The past two weeks have been filled with house hunting as our current lease is about to expire. In Florida, as in most states, the real estate listings database (the MLS/Multiple listing system) are largely governed by the National Association of Realtors. Before an antitrust lawsuit by the Department of Justice in 2005, the NAR constrained brokers to showing limited MLS information on their websites. In the 2008 settlement, the NAR agreed that Internet brokerages would be given access to the same listings as traditional brokerages.
Before the settlement, it would have been virtually impossible to go about looking for a house on your own without an agent. But these days, the MLS has become a lot more transparent especially with websites such as Zillow, Redfin and Trulia. Armed with these, my husband and I have no qualms calling the listing agent directly. The way we think about it, the value add of a real estate agent, especially in the searching phase, has been largely erased. This is even more true when looking for a rental where the contract is a lot less complicated compared to buying a house.
I was scheduled to see a rental on Thursday with a leasing agent. He messaged me on the day of, to say that the property is no longer available. Without any thought, I responded with, “Any alternatives in the same area?” I figured, if he wants to make a sale and he happens to have one available, it would not hurt, right? Imagine my disbelief when he launched into a “text-storm” of how I should get myself a realtor because no one will take me seriously by calling on my own. He also called my search “all over the place.” I fired back that I found my current apartment on my own with no agent. He went on another tirade of how costly it would have been for me if something bad had happened. I stopped messaging him as it was clear he had an axe to grind with people like me who prefer to search on our own. But it made me think hard, what exactly would have been his value add, especially on a rental?
This, to me is an example of an “innovate/adapt-or-die” story. Profits and dominance in a lot of industries regulated by labyrinthine policies and bullied around by incumbents, are largely ensured. That is, until a disruptor, usually a tech company, comes along. But it’s not just the company that needs to watch out but also the players/employees within the industry. This is why, for example, taxicab drivers may suddenly find themselves jobless if they fail to change with the disruptions of Uber, Lyft, et. al. The same applies for real estate agents. Because, I as a potential buyer/renter will go about house hunting in a new way thanks to Zillow and Google’s newly-launched mortgage calculator. Now if we could just get pre-approved online, that would be the cherry on top.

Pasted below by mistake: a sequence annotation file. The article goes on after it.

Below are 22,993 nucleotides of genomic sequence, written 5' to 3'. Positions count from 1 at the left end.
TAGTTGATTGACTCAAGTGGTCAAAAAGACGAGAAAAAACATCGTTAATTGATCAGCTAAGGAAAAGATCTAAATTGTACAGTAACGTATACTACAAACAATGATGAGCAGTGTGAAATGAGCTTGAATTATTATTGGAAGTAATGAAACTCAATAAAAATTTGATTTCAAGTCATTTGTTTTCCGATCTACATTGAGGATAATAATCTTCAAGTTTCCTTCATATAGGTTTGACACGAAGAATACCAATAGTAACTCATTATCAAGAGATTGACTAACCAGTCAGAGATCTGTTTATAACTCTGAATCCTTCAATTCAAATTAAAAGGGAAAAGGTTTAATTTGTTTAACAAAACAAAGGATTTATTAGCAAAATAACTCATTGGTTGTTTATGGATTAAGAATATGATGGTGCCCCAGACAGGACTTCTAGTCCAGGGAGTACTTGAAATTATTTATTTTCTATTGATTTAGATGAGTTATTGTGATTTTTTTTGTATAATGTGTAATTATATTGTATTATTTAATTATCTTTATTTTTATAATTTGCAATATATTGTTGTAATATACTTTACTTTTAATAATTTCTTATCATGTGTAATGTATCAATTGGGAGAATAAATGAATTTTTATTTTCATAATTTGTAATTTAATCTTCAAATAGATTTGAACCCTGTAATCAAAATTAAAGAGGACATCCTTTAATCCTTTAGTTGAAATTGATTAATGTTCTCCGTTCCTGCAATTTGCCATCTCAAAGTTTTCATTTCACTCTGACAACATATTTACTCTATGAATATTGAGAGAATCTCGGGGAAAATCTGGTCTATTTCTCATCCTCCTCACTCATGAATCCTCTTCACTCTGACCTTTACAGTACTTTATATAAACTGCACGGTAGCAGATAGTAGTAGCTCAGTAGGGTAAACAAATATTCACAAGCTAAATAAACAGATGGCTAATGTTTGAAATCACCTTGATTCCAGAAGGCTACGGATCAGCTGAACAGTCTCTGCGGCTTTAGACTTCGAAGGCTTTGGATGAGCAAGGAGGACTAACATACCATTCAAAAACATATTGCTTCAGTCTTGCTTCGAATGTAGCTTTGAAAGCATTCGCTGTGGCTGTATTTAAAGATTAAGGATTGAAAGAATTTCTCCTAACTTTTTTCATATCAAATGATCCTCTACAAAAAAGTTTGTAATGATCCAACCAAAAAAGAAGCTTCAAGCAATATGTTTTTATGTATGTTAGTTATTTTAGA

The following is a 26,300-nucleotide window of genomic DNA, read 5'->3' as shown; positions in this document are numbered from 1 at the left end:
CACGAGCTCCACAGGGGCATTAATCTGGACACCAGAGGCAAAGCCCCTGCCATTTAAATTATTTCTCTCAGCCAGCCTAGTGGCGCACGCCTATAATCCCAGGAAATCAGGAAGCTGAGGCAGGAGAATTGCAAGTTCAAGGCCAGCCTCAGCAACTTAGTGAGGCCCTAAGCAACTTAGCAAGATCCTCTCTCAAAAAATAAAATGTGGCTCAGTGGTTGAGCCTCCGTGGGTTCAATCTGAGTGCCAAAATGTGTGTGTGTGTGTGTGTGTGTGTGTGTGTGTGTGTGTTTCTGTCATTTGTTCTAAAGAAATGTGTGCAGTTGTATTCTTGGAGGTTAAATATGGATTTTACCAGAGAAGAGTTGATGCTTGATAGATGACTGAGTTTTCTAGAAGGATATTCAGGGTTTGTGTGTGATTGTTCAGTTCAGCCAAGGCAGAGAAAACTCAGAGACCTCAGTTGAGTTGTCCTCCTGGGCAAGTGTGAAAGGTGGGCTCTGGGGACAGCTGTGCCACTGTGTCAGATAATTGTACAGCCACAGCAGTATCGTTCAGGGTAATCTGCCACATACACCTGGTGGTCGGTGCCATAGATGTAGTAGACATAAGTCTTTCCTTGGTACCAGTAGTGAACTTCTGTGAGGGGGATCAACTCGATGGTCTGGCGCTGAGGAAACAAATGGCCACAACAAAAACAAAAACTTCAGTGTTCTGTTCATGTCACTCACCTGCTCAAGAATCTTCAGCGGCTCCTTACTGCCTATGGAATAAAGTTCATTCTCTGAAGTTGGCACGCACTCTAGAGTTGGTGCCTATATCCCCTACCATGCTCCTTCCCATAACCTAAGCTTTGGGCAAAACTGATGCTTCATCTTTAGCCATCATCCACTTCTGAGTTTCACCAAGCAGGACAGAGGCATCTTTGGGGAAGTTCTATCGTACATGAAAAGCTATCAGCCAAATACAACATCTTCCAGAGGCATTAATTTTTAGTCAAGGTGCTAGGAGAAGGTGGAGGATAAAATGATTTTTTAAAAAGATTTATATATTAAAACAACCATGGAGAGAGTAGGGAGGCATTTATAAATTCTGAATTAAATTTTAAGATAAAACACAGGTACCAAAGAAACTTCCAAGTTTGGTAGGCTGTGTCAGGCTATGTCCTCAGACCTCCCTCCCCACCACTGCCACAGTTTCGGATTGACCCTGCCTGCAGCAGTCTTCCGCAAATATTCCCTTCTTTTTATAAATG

Here are the most relevant news in tech and retail this week.
- SpaceX Dragon will attempt another landing on unmanned ship off the Florida coast this weekend on February 8, 2015
- Earnings: Twitter delivers 97% YoY increase in revenues for Q4 2014 but misses expectations on usage; LinkedIn reports 45% revenue increase from 2013 but softens outlook
- Data analytics platform Palantir acquires startup Fancy That for its retail and shopping data
- E-commerce group Rocket Internet invests €600M in food delivery ventures
- Uber partners with Carnegie Mellon University for a research facility focused on autonomous driving vehicles
- Michael Kors exceeds Q3 sales and profits estimates but reports narrower margins and maturing North American market
- LVMH Moet Hennessy Louis Vuitton SA full-year earnings miss estimates as Chinese shoppers curb spending
- Swiss watchmaker Swatch to launch a new smartwatch in the next two to three months
- Under Armour spends more than half a billion to buy fitness apps MyFitnessPal and Endomondo
- Adidas releases a mobile app to serve as a virtual waiting line for its limited edition footwear and apparel; in time for release of Kanye’s new sneakers